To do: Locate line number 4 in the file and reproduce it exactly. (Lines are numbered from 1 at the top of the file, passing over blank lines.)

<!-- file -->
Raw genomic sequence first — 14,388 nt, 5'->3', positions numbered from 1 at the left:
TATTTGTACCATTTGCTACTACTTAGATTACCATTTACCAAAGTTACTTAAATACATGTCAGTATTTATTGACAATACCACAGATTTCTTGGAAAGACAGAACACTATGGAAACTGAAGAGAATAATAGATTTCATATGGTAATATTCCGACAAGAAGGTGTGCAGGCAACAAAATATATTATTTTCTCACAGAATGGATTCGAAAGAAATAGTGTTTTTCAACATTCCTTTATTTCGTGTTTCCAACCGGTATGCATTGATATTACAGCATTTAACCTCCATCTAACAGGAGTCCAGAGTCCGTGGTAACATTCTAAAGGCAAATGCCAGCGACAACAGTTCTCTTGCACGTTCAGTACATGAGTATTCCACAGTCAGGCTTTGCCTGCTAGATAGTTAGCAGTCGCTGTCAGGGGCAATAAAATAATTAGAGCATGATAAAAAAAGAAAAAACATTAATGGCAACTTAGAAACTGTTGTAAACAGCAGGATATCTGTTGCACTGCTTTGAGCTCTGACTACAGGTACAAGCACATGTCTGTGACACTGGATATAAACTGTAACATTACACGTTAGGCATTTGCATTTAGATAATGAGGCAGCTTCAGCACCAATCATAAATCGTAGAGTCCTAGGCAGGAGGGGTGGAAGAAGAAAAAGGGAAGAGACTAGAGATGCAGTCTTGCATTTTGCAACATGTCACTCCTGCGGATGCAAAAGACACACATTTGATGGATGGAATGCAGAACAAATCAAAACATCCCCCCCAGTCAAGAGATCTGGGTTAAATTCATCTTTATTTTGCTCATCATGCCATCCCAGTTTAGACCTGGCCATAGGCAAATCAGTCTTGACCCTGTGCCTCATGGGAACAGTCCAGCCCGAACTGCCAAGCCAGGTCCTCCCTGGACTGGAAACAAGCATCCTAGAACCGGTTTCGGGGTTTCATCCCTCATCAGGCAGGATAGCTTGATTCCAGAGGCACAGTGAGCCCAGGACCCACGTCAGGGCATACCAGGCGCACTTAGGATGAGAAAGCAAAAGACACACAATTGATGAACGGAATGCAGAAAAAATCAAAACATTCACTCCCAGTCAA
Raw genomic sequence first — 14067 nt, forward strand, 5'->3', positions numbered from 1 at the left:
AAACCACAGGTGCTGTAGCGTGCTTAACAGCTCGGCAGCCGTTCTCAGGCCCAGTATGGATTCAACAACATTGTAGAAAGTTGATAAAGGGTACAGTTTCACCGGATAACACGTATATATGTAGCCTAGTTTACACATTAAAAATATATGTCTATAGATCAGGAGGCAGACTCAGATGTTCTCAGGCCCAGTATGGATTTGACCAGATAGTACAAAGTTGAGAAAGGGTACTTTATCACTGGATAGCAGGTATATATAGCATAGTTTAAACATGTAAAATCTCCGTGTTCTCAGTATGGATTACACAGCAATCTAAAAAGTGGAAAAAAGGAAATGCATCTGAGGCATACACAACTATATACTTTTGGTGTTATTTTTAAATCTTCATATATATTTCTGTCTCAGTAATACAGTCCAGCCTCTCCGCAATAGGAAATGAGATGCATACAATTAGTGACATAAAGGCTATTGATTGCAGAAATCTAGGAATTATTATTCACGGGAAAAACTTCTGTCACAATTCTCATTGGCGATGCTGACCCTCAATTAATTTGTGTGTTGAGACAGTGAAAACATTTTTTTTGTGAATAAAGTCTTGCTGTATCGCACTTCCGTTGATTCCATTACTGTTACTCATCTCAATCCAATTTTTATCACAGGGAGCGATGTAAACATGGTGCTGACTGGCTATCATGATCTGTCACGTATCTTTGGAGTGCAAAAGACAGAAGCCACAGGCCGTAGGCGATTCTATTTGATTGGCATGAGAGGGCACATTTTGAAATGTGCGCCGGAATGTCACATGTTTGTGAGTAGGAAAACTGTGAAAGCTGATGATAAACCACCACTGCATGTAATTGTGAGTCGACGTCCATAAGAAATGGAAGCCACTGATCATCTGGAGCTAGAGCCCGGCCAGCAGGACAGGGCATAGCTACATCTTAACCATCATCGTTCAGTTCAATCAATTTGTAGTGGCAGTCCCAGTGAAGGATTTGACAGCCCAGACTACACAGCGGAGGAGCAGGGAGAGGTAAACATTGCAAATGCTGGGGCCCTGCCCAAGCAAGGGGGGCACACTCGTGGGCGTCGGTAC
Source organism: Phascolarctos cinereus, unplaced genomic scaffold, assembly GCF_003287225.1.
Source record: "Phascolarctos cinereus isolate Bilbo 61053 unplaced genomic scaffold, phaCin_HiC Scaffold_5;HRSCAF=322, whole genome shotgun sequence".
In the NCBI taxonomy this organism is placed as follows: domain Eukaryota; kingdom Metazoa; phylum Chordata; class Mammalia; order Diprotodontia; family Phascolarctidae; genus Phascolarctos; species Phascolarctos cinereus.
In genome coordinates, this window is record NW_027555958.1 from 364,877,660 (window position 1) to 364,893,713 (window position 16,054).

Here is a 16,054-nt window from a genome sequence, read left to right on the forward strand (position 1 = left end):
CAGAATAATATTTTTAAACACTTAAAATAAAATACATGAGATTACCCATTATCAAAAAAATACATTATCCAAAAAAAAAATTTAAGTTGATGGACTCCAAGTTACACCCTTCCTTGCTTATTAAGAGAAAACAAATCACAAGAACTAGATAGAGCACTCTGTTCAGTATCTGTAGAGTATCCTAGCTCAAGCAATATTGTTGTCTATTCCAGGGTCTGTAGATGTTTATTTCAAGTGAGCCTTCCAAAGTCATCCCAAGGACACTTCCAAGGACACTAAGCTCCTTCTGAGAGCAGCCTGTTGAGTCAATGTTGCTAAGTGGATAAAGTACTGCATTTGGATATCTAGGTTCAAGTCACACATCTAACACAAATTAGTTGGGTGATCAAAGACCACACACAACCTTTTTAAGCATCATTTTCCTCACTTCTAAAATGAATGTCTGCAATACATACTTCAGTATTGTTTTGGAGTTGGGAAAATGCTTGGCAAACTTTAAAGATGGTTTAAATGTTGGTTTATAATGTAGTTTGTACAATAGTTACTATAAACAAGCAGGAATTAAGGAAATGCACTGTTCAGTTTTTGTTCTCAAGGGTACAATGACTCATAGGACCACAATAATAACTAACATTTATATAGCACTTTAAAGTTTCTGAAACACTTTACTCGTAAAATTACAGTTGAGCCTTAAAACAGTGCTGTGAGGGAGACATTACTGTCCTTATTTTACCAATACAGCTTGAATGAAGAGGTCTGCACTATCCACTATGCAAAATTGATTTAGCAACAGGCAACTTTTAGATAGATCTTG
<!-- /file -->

AAACCACAGGTGCTGTAGCGTGCTTAACAGCTCGGCAGCCGTTCTCAGGCCCAGTATGGATTCAACAACATTGTAGAAAGTTGATAAAGGGTACAGTTTCACCGGATAACACGTATATATGTAGCCTAGTTTACACATTAAAAATATATGTCTATAGATCAGGAGGCAGACTCAGATGTTCTCAGGCCCAGTATGGATTTGACCAGATAGTACAAAGTTGAGAAAGGGTACTTTATCACTGGATAGCAGGTATATATAGCATAGTTTAAACATGTAAAATCTCCGTGTTCTCAGTATGGATTACACAGCAATCTAAAAAGTGGAAAAAAGGAAATGCATCTGAGGCATACACAACTATATACTTTTGGTGTTATTTTTAAATCTTCATATATATTTCTGTCTCAGTAATACAGTCCAGCCTCTCCGCAATAGGAAATGAGATGCATACAATTAGTGACATAAAGGCTATTGATTGCAGAAATCTAGGAATTATTATTCACGGGAAAAACTTCTGTCACAATTCTCATTGGCGATGCTGACCCTCAATTAATTTGTGTGTTGAGACAGTGAAAACATTTTTTTTGTGAATAAAGTCTTGCTGTATCGCACTTCCGTTGATTCCATTACTGTTACTCATCTCAATCCAATTTTTATCACAGGGAGCGATGTAAACATGGTGCTGACTGGCTATCATGATCTGTCACGTATCTTTGGAGTGCAAAAGACAGAAGCCACAGGCCGTAGGCGATTCTATTTGATTGGCATGAGAGGGCACATTTTGAAATGTGCGCCGGAATGTCACATGTTTGTGAGTAGGAAAACTGTGAAAGCTGATGATAAACCACCACTGCATGTAATTGTGAGTCGACGTCCATAAGAAATGGAAGCCACTGATCATCTGGAGCTAGAGCCCGGCCAGCAGGACAGGGCATAGCTACATCTTAACCATCATCGTTCAGTTCAATCAATTTGTAGTGGCAGTCCCAGTGAAGGATTTGACAGCCCAGACTACACAGCGGAGGAGCAGGGAGAGGTAAACATTGCAAATGCTGGGGCCCTGCCCAAGCAAGGGGGGCACACTCGTGGGCGTCGGTAC